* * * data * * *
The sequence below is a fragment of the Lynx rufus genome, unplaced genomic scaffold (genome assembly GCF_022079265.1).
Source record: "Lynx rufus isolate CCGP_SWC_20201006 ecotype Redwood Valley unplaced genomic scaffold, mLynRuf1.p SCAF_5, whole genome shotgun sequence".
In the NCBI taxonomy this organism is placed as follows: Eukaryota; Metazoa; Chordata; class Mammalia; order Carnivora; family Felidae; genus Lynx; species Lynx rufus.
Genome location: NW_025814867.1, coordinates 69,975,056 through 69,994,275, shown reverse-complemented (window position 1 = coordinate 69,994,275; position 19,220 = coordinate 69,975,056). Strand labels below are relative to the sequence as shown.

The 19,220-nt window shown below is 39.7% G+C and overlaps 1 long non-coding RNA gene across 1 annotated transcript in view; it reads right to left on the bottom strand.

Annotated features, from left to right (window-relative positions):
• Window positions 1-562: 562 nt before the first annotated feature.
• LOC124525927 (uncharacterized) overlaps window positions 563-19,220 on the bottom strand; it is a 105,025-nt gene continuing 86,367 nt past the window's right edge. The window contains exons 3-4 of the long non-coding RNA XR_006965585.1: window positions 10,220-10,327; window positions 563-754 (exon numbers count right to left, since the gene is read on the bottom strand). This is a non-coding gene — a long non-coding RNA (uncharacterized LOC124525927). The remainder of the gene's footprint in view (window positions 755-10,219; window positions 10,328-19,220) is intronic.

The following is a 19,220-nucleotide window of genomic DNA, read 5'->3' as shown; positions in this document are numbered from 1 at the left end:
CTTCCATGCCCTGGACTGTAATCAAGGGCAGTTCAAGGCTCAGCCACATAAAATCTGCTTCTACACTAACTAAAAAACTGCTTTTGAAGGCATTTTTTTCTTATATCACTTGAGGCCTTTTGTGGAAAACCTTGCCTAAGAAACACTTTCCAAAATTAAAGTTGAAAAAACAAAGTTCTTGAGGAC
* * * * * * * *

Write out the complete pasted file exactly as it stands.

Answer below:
The sequence below is a fragment of the Lynx rufus genome, unplaced genomic scaffold (genome assembly GCF_022079265.1).
Source record: "Lynx rufus isolate CCGP_SWC_20201006 ecotype Redwood Valley unplaced genomic scaffold, mLynRuf1.p SCAF_5, whole genome shotgun sequence".
In the NCBI taxonomy this organism is placed as follows: Eukaryota; Metazoa; Chordata; class Mammalia; order Carnivora; family Felidae; genus Lynx; species Lynx rufus.
Genome location: NW_025814867.1, coordinates 69,975,056 through 69,994,275, shown reverse-complemented (window position 1 = coordinate 69,994,275; position 19,220 = coordinate 69,975,056). Strand labels below are relative to the sequence as shown.

The 19,220-nt window shown below is 39.7% G+C and overlaps 1 long non-coding RNA gene across 1 annotated transcript in view; it reads right to left on the bottom strand.

Annotated features, from left to right (window-relative positions):
• Window positions 1-562: 562 nt before the first annotated feature.
• LOC124525927 (uncharacterized) overlaps window positions 563-19,220 on the bottom strand; it is a 105,025-nt gene continuing 86,367 nt past the window's right edge. The window contains exons 3-4 of the long non-coding RNA XR_006965585.1: window positions 10,220-10,327; window positions 563-754 (exon numbers count right to left, since the gene is read on the bottom strand). This is a non-coding gene — a long non-coding RNA (uncharacterized LOC124525927). The remainder of the gene's footprint in view (window positions 755-10,219; window positions 10,328-19,220) is intronic.

The following is a 19,220-nucleotide window of genomic DNA, read 5'->3' as shown; positions in this document are numbered from 1 at the left end:
CTTCCATGCCCTGGACTGTAATCAAGGGCAGTTCAAGGCTCAGCCACATAAAATCTGCTTCTACACTAACTAAAAAACTGCTTTTGAAGGCATTTTTTTCTTATATCACTTGAGGCCTTTTGTGGAAAACCTTGCCTAAGAAACACTTTCCAAAATTAAAGTTGAAAAAACAAAGTTCTTGAGGAC